Beyond the show's politics, there is some Irish-looking slapstick that more resembles something by Samuel Beckett than Purcarete's other work. It is too clearly a personal Gulliver's Travels. The little boy onstage may represent a young Gulliver, who in turn becomes the embodiment of Swift, but there is much of Purcarete in him too. In Sibiu, at least, it was Purcarete's voice providing the narration, while the simple pleasures the boy finds through playing with his toys recalls the sledge treasured by a young Charles Foster Kane in Orson Welles' seminal feature film, Citizen Kane. Unlike Welles' epic, Purcarete's Gulliver's Travels is seen through a child's eye view throughout.
The morning after the premiere, Purcarete sits in the office of Sibiu International Theatre Festival director, Constantin Chiriac, who founded festival 19 years ago, and has developed it into one of the largest theatre festivals in the world. If Chiriac is the embodiment of east European largesse, Purcarete is a shy, modest figure. While not without a dry wit, he prefers to let his work onstage do his talking for him.
"From the beginning it was clear we were not going to do a full dramatisation of the novel," he mutters through his beard.
"That would be impossible. The initial proposal was that we should make a poetic performance inspired by the book, and mainly from the fourth book, which nobody knows. Even in our country, there is a short version of Gulliver's Travels for children, which everybody knows, and nobody knows anything else. The message of this show is please go and read this book."
It wasn't Purcarete's idea to tackle Gulliver's Travels. The initial proposal came from partners in Ireland and Edinburgh as a direct result of the response to Faust.
While Purcarete appears to shrug off any international pressures, he's happy to admit that audience reaction closer to home is more of a concern.
"We were more scared here," he says, as the festival goes on beyond the theatre office. "Most of the people here come to see Gulliver and the dwarfs. They come to see the story of their childhood which they know through Gulliver, and think they may become shocked and angry by what they see, and will forget the fact that they never read this book. But it is not only from the fourth book. We use parts from the other books, like the cannibalism of children, and the poem about prostitutes in Drury Lane. We have a fragment of his epitaph, and it's more about Jonathan Swift than it is about Gulliver."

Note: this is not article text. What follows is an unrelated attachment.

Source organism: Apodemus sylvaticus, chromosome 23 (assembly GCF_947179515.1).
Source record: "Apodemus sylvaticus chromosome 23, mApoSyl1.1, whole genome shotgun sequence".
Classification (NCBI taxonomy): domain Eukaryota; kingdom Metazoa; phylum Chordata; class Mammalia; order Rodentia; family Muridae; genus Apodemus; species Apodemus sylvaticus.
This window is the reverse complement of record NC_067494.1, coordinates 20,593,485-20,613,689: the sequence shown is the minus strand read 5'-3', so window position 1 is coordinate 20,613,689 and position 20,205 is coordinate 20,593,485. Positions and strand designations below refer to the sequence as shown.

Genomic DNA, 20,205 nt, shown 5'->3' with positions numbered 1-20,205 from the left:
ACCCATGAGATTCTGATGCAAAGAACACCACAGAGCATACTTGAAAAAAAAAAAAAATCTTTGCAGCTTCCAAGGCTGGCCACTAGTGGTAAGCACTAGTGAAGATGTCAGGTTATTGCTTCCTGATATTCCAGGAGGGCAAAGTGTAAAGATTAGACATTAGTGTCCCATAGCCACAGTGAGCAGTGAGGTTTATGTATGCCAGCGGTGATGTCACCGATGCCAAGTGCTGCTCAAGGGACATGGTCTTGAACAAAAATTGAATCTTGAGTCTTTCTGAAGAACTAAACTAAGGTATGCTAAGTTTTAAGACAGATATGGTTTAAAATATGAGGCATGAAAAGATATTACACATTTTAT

Outside the theatre below, rain has given way to lunchtime sunshine, which has brought Sibiu's incoming theatre-goers onto the streets. The brightly-frocked damsels are still touting for trade to get their picture taken posing as knights with the sponsors' hoardings. Around the corner, the makeshift anti-capitalist fly-posters flap about in the breeze.
Upstairs, Purcarete is musing on life beyond Gulliver's Travels. There are rumours that Purcarete will be tackling another Irishman's even more fantastical novel in the form of Ulysses, by James Joyce. It is, however, a rumour he's keen to play down.
"This is a legend for the future," he says. "For now, let's just think about Gulliver."
Gulliver's Travels is at Edinburgh's King's Theatre from tonight to Monday. www.eif.co.uk